Periauricular and auricular necrotising wound in 5-year-old boy with soft-tissue cellulitis of the lower ear auricle and adjacent neck soft tissue after being bit by a brown recluse spider.
A 5-year-old boy presented to the emergency with soft-tissue cellulitis of the lower ear auricle and adjacent neck soft tissue because of a brown recluse spider bite. The wound was initially managed with debridement and intravenous antibiotics. Similarly, on the 12th day, the plastic surgery service was consulted and the wound was debrided again. In addition, the wound was cultured and showed growth of methicillin-resistant Staphylococcus aureus sensitive to vancomycin and trimethaprim/sulfamethoxazole.
The patient was immediately started on negative pressure wound therapy a day after debridement. Moreover, polyurethane was used as a wound filler, whereas, nanocrystalline silver mesh was used as a contact layer without the absorbent layer.
However, the NPWT dressing was placed over the entire auricle because of difficulty in maintaining a vacuum seal. A Xeroform gauze was used for dressing the external auditory canal. Moreover, it was daily irrigated with sterile water. Both for promoting exudate clearance and for activating the silver in the dressing. The polyurethane foam was directly placed adjacent to the canal over the occlusive dressing. The interface pressure of the wound was measured to be -80 mm Hg.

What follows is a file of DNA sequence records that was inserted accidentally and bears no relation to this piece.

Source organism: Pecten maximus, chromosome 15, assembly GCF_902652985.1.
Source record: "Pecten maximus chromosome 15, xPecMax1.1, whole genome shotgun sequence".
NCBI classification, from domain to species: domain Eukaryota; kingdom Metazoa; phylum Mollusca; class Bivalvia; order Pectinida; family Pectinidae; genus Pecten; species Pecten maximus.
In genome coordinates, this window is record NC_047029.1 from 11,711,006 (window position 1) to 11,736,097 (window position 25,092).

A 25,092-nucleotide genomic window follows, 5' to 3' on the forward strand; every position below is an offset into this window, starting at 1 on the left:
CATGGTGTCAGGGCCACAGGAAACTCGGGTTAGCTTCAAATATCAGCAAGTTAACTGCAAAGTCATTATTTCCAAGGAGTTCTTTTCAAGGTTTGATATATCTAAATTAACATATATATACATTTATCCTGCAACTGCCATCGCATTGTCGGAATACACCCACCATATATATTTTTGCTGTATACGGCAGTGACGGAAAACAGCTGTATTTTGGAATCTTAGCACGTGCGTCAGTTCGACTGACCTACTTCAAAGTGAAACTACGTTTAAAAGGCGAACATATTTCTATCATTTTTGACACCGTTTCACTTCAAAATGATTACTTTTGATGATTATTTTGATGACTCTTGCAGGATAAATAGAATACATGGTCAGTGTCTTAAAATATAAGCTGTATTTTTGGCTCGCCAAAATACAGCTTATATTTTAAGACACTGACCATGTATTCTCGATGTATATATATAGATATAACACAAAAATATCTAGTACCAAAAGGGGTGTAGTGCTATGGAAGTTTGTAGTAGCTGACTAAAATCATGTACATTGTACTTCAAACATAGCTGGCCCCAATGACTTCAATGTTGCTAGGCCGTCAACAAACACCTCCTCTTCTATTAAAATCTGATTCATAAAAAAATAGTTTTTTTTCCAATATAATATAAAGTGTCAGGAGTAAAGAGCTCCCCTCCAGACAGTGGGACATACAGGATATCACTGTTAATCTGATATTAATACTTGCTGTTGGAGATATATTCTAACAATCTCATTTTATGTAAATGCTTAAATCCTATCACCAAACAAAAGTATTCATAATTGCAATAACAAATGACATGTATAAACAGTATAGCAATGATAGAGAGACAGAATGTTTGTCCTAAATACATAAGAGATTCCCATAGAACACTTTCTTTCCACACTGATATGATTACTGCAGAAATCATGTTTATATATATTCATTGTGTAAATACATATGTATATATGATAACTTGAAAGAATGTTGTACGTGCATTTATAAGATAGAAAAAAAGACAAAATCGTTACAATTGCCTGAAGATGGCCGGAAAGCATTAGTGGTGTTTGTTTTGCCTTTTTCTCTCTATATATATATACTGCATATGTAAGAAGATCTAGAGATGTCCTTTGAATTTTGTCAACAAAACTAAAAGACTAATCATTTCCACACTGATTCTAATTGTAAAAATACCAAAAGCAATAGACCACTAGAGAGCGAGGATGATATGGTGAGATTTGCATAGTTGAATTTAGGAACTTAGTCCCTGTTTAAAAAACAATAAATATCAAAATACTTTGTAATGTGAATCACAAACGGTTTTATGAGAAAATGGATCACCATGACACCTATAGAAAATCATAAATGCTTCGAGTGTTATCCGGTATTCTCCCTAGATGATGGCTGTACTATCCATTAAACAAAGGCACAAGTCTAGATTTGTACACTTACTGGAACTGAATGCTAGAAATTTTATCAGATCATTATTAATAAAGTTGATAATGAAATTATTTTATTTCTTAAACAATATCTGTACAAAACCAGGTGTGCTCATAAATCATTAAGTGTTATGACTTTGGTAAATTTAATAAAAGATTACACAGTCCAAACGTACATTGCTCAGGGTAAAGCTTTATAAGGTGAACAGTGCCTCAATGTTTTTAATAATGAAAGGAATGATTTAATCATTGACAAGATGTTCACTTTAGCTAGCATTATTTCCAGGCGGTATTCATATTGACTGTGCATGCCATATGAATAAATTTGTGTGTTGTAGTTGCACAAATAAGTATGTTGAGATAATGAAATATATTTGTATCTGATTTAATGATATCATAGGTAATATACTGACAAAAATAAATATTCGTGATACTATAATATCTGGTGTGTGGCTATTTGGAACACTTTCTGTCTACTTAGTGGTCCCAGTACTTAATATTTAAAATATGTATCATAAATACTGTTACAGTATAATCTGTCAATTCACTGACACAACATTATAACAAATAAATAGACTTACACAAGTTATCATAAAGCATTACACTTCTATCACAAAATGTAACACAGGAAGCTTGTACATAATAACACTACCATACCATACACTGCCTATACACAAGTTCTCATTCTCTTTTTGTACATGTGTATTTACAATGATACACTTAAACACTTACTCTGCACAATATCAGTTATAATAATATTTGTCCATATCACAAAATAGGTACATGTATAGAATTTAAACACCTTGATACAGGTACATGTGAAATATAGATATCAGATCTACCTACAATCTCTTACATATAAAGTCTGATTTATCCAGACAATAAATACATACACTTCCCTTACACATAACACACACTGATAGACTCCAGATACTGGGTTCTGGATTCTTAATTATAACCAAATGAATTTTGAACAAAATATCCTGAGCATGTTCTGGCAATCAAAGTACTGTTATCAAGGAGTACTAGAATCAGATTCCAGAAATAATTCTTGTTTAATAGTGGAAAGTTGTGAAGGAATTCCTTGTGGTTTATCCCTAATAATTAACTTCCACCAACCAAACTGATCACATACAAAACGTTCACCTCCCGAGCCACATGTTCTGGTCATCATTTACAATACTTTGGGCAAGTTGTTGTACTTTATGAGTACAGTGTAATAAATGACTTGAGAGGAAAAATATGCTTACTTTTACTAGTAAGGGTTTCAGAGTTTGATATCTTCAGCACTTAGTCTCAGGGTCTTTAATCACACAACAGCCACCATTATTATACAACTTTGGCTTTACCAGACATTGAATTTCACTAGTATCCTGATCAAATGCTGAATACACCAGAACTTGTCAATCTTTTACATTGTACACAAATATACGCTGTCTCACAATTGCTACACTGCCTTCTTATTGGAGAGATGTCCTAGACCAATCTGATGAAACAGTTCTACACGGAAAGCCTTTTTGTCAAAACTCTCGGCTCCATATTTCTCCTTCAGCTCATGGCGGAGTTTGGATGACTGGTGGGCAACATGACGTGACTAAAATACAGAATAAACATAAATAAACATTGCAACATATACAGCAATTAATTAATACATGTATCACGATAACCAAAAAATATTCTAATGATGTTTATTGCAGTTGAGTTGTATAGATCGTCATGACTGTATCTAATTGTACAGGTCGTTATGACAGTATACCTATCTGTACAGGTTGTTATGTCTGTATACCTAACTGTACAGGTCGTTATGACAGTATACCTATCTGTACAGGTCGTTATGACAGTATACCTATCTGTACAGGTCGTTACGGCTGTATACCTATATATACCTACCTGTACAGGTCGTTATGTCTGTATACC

The patient was called in for the dressing to be changed and debrided after every 3 to 5 days. Similarly, the bed of the wound was fully granulated 20 days after the initial debridement, requiring a total of 7 days of NPWT. The wound was closed with a split-thickness graft.
Fortunately, the patient had an uneventful recovery. Moreover, 14 months after the surgery, the patient underwent a first-stage reconstruction of the ear lobule. Likewise, a complete sulcus restoration and removal of more split-thickness graft after a month.
CASE REPORT Management of Periauricular and Auricular Necrotizing Wound From Brown Recluse Spider Bite Using Negative Pressure Wound Therapy and Wound Interface Modulation https://www.ncbi.nlm.nih.gov/pmc/articles/PMC3370922/